FAYETTEVILLE, N.C. (WTVD) -- A high-profile case of deadly domestic violence sent shockwaves through communities in the Sandhills. The State Bureau of Investigation declared the deaths of a Fayetteville police officer and his wife a murder-suicide.
A friend of that Fayetteville police officer, Domingo Tavarez-Rodriguez, told ABC11 that Tavarez-Rodriguez, a military veteran, had struggled with PTSD.
Though the investigation is still ongoing in the officer's case and details remain unclear, mental health has been recognized as a significant issue in law enforcement. The National Alliance on Mental Illness said nearly 1 in 4 police officers have thoughts of suicide at some point in their lifetimes.
The Fayetteville police department issued a statement saying:
"The Fayetteville Police Department places an emphasis on Officer Wellness and encourages all personnel to seek counseling when needed. The FPD contracted with Heart to Heart Counseling and Wellness, who makes themselves available for appointments as well as responding after a critical incident. Critical incidents can take on many forms and it is important to make sure we are addressing the needs of all personnel. In addition to the services of Heart to Heart Counseling, counseling is available through the City of Fayetteville's Employee Assistance Program (EAP). The Fayetteville Police Department's Chaplain program also provides counseling services when requested and responding to critical incidents for all personnel."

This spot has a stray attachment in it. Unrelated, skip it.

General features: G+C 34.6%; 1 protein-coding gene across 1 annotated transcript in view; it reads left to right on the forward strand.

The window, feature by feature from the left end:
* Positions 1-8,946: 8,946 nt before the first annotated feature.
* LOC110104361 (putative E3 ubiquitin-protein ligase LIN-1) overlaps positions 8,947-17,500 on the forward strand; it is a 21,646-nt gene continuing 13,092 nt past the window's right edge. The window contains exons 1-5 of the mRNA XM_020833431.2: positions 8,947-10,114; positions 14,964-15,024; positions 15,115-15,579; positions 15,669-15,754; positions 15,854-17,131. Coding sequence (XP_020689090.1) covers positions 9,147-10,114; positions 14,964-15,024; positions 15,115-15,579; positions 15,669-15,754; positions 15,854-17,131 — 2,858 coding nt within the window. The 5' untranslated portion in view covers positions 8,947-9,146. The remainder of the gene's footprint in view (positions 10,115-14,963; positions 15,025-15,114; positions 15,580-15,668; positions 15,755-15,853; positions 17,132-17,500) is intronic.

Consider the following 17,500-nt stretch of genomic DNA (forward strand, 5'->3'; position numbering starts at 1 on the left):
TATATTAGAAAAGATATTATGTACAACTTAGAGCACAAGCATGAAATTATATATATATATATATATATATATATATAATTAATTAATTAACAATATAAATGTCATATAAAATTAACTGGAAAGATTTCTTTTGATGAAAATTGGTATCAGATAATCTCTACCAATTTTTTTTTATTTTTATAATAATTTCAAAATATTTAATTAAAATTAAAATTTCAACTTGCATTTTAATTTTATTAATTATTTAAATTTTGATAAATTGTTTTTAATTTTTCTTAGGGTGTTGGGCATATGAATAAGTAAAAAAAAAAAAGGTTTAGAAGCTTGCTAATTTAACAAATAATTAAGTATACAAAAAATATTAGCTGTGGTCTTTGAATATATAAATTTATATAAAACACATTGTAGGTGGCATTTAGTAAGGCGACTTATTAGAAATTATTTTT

Cumberland County officials are also pointing vulnerable residents to available resources. Alliance Health offers support for mental health, developmental disabilities and substance abuse for the uninsured and those with Medicaid. Meanwhile, the city of Fayetteville is working to open an Office for Community Safety and Mental Health that has been championed by local activists. The goal is to make the city of Fayetteville's mental health support alongside the county's more accessible.
"The way it exists right now, folks are waiting until it becomes an emergency situation where laws have been broken, people have been violently harmed before they call 911 to deal with a mental health crisis," said Fayetteville City Council Member Mario Benavente. "That system is broken as far as I'm concerned. What we need to have is a way for members of the community to respond to someone in crisis or someone that are starting to show signs that they need some help well before it becomes sort of an emergency."
Cape Fear Valley's Behavioral Health Care is also a resource for mental wellness in Cumberland County. The entity offers inpatient and outpatient mental health services.